In this production Jean Valjean's 19-year incarceration has been spent as an impressed oarsman on a naval vessel. The main effects of this change are that his punishment seems harsher, and Javert's delivery of his release papers seems to come out of left field.

There is one scene late in the first act when all the elements of the writing, performance and production come alive with the beauty, drama and power that have not yet coalesced for much of this production. It is set at night on a Parisian bridge. Seemingly for the first time, there is a setting which fills the width of the stage. It is nighttime, but the stage is softly aglow. Four large lamps are spread across the bridge, and visually arresting stars fill the sky which has an incandescent glow. At the center of the bridge, Andrew Valera, whose stage presence and dramatic intensity provides the production's emotional center, further illuminates the harsh righteousness with which he must view his rigid cruelty with his expansive and eloquent, richly sung, heartfelt "Stars." This scene earned the production its first sustained, enthusiastic applause. It is now the highlight of this newly conceived production of Les Misérables. Hopefully, it will point the way for its evolution.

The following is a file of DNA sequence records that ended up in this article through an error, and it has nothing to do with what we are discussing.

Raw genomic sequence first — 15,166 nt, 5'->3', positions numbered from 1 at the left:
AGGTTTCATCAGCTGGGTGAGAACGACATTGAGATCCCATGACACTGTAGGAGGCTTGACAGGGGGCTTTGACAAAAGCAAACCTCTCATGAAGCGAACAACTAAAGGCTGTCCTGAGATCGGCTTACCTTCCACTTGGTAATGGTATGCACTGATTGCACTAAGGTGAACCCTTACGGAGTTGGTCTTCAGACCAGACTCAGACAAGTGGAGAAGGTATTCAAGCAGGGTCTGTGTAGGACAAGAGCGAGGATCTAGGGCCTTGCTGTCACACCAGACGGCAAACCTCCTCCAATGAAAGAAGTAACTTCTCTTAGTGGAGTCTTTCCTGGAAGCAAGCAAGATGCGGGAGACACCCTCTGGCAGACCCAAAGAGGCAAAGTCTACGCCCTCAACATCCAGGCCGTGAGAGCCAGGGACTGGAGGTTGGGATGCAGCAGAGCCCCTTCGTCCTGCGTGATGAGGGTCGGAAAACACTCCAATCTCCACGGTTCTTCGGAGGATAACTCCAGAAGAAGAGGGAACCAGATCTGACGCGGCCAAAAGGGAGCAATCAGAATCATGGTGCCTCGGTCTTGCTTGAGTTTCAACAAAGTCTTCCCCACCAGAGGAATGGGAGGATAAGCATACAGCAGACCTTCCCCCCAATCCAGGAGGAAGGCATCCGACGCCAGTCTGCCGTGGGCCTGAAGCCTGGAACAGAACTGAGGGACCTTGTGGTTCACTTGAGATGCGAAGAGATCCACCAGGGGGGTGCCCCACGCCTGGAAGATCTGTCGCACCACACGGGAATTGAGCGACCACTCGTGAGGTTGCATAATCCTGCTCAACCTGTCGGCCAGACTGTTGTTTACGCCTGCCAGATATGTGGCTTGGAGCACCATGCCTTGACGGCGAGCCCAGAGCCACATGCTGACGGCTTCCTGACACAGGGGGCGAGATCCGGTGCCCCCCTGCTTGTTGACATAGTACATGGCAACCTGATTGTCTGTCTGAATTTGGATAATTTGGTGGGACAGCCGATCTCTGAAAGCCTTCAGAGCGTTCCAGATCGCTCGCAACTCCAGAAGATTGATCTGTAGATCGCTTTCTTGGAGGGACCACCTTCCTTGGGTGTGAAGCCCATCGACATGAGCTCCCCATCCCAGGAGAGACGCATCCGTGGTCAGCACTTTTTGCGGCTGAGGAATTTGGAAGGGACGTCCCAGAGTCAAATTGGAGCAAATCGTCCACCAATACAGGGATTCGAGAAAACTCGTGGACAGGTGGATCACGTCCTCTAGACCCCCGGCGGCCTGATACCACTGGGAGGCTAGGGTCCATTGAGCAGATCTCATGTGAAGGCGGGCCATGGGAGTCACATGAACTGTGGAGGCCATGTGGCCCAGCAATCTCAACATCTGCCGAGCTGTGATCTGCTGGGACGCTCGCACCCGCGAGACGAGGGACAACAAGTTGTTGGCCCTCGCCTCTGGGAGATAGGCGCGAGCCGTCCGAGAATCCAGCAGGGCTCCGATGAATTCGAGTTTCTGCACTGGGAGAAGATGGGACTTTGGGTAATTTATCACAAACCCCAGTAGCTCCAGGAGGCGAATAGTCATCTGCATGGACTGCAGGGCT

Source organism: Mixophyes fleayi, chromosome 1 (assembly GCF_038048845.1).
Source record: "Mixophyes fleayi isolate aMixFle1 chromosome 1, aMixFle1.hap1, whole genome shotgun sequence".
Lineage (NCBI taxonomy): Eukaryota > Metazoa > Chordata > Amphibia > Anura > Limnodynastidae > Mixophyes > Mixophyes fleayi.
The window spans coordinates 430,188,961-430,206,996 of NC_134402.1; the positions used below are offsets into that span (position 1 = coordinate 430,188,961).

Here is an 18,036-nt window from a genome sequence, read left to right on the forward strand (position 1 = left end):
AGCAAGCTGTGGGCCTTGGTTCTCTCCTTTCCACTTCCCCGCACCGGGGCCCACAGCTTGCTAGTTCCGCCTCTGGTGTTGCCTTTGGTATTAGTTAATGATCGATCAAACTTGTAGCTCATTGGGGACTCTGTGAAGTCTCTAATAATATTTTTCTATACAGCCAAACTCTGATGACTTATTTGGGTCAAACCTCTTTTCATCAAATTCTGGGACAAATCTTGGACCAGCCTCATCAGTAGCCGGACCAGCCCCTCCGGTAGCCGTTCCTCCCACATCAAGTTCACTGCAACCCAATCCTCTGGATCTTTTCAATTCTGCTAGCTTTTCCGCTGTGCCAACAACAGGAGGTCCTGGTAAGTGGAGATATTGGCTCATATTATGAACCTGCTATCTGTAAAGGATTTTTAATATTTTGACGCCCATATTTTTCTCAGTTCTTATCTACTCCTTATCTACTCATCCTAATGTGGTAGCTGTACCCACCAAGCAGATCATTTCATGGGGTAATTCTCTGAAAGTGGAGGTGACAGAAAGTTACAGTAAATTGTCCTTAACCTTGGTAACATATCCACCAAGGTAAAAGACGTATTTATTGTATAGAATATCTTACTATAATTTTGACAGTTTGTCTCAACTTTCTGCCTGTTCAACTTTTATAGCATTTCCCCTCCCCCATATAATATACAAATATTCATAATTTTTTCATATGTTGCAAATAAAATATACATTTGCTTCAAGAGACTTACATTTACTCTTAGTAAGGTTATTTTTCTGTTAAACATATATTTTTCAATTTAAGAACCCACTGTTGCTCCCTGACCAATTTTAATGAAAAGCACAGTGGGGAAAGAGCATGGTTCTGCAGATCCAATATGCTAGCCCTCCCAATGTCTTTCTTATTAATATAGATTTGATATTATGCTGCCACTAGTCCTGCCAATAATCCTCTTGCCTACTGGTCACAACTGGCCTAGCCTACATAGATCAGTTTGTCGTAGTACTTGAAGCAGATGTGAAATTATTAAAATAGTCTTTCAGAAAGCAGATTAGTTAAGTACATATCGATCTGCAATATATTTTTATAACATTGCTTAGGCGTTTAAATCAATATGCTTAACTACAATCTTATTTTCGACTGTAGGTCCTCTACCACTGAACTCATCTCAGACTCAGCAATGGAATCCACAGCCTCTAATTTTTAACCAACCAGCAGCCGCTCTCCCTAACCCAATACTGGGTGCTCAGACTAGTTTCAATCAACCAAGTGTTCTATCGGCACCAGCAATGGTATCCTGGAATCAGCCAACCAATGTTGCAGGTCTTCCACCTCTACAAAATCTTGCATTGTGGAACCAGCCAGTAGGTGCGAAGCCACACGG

Les Misérables continues performances (Tuesday: 12/21 at 7 pm /12/28 at 1:30 pm/ Evenings: Wednesday-Sunday(except. 12/24,12/25) at 7 pm; Matinees: Thursday, Saturday, Sunday (except 12/25) and Friday 12/24 at 1:30 pm) through December 30, 2010, at Paper Mill Playhouse, Brookside Drive, Millburn, NJ 07041. Box Office: 973-376-4343. Online: www.papermill.org.